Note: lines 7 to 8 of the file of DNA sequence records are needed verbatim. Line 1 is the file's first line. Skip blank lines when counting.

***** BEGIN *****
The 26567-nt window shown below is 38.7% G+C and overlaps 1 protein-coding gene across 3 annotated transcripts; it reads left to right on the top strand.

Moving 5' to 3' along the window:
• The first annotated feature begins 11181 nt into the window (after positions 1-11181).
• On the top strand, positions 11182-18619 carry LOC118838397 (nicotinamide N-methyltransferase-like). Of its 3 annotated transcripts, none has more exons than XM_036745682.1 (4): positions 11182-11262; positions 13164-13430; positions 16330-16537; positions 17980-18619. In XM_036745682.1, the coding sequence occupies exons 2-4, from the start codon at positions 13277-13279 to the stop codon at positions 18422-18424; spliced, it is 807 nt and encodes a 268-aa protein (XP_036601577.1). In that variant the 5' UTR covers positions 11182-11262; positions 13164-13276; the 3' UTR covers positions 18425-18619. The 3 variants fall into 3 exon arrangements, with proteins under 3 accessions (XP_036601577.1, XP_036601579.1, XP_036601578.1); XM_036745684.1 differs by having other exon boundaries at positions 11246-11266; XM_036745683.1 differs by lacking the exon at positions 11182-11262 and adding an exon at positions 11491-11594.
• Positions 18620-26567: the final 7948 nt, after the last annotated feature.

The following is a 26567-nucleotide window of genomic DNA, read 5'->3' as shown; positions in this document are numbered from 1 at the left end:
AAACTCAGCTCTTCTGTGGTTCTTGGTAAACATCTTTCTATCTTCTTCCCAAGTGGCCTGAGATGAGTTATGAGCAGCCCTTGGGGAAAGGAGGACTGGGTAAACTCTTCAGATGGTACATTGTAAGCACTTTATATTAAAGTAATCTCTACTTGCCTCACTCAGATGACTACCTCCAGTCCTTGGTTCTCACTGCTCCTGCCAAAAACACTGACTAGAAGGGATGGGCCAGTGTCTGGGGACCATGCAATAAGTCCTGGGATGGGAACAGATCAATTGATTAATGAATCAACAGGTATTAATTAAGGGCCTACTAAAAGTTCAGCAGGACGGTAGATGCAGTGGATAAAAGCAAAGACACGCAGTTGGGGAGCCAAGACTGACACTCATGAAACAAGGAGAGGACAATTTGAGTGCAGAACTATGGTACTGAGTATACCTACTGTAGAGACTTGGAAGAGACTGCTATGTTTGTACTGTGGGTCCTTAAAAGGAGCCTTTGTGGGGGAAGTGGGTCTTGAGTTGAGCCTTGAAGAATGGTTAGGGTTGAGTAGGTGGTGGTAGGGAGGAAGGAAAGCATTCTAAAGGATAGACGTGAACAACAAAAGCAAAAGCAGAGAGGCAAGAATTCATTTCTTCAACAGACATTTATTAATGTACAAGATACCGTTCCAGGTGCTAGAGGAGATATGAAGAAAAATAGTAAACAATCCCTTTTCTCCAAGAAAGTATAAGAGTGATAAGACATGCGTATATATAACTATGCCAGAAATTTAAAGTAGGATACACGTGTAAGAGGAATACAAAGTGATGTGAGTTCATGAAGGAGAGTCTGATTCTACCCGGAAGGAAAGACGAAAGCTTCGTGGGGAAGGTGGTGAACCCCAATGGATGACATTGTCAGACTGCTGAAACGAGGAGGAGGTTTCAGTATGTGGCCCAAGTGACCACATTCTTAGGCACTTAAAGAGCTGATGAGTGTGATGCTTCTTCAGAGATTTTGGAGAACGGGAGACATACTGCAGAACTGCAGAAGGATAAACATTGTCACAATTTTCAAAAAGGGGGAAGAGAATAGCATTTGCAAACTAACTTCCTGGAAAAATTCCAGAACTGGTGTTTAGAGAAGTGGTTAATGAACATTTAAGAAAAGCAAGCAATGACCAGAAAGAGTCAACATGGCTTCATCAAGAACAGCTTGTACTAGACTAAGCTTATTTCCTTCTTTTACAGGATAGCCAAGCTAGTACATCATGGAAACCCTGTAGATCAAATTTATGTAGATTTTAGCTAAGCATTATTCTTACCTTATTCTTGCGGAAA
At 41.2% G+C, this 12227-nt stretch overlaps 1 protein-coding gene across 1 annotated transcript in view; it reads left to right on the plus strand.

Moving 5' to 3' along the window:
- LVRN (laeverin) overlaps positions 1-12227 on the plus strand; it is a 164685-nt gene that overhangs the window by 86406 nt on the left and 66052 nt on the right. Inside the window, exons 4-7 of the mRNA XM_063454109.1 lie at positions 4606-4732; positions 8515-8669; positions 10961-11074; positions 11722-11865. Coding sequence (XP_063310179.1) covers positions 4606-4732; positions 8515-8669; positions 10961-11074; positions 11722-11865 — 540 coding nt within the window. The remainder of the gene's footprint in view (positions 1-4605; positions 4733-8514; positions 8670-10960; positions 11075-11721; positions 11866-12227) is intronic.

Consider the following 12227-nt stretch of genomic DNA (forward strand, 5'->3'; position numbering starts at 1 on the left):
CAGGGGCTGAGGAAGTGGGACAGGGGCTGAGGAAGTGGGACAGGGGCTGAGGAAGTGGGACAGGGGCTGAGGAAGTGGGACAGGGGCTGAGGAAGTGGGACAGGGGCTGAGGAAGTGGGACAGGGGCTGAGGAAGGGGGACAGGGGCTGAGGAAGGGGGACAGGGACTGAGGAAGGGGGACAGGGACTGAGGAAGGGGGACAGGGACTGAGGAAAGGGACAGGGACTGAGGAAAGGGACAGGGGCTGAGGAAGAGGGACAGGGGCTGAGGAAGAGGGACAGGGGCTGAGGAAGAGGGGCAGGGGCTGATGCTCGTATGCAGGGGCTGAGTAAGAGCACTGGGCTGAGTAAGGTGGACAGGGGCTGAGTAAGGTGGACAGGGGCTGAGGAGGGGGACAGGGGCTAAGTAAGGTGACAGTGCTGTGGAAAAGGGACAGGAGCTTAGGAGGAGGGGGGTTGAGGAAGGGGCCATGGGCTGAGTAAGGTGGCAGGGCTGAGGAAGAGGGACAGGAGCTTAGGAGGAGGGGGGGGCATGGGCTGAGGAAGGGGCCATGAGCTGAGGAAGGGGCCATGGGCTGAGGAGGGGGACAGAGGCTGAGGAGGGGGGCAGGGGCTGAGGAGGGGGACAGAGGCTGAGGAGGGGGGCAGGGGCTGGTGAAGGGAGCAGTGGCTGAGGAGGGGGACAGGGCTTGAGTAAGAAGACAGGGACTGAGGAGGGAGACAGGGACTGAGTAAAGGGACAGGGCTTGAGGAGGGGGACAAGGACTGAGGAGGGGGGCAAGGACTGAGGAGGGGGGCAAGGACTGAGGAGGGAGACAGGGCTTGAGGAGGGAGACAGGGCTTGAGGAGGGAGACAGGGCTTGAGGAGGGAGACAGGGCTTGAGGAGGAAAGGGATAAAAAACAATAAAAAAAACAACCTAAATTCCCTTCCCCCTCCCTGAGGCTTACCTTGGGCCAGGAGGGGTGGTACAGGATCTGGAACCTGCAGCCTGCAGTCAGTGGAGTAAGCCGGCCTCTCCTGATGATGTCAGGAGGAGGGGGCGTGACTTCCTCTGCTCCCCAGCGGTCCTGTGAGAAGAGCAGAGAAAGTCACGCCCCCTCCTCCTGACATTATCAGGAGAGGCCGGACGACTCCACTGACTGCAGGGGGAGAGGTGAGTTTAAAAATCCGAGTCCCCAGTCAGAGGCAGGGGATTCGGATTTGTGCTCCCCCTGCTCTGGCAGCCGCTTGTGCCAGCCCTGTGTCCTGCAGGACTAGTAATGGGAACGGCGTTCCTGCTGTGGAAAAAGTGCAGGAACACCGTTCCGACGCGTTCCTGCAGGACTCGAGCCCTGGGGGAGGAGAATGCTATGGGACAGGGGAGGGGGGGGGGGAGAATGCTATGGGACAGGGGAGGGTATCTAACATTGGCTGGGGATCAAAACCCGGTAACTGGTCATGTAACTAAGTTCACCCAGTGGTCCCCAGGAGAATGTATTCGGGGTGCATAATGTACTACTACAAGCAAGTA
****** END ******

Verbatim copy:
AAACTCAGCTCTTCTGTGGTTCTTGGTAAACATCTTTCTATCTTCTTCCCAAGTGGCCTGAGATGAGTTATGAGCAGCCCTTGGGGAAAGGAGGACTGGGTAAACTCTTCAGATGGTACATTGTAAGCACTTTATATTAAAGTAATCTCTACTTGCCTCACTCAGATGACTACCTCCAGTCCTTGGTTCTCACTGCTCCTGCCAAAAACACTGACTAGAAGGGATGGGCCAGTGTCTGGGGACCATGCAATAAGTCCTGGGATGGGAACAGATCAATTGATTAATGAATCAACAGGTATTAATTAAGGGCCTACTAAAAGTTCAGCAGGACGGTAGATGCAGTGGATAAAAGCAAAGACACGCAGTTGGGGAGCCAAGACTGACACTCATGAAACAAGGAGAGGACAATTTGAGTGCAGAACTATGGTACTGAGTATACCTACTGTAGAGACTTGGAAGAGACTGCTATGTTTGTACTGTGGGTCCTTAAAAGGAGCCTTTGTGGGGGAAGTGGGTCTTGAGTTGAGCCTTGAAGAATGGTTAGGGTTGAGTAGGTGGTGGTAGGGAGGAAGGAAAGCATTCTAAAGGATAGACGTGAACAACAAAAGCAAAAGCAGAGAGGCAAGAATTCATTTCTTCAACAGACATTTATTAATGTACAAGATACCGTTCCAGGTGCTAGAGGAGATATGAAGAAAAATAGTAAACAATCCCTTTTCTCCAAGAAAGTATAAGAGTGATAAGACATGCGTATATATAACTATGCCAGAAATTTAAAGTAGGATACACGTGTAAGAGGAATACAAAGTGATGTGAGTTCATGAAGGAGAGTCTGATTCTACCCGGAAGGAAAGACGAAAGCTTCGTGGGGAAGGTGGTGAACCCCAATGGATGACATTGTCAGACTGCTGAAACGAGGAGGAGGTTTCAGTATGTGGCCCAAGTGACCACATTCTTAGGCACTTAAAGAGCTGATGAGTGTGATGCTTCTTCAGAGATTTTGGAGAACGGGAGACATACTGCAGAACTGCAGAAGGATAAACATTGTCACAATTTTCAAAAAGGGGGAAGAGAATAGCATTTGCAAACTAACTTCCTGGAAAAATTCCAGAACTGGTGTTTAGAGAAGTGGTTAATGAACATTTAAGAAAAGCAAGCAATGACCAGAAAGAGTCAACATGGCTTCATCAAGAACAGCTTGTACTAGACTAAGCTTATTTCCTTCTTTTACAGGATAGCCAAGCTAGTACATCATGGAAACCCTGTAGATCAAATTTATGTAGATTTTAGCTAAGCATTATTCTTACCTTATTCTTGCGGAAA
At 41.2% G+C, this 12227-nt stretch overlaps 1 protein-coding gene across 1 annotated transcript in view; it reads left to right on the plus strand.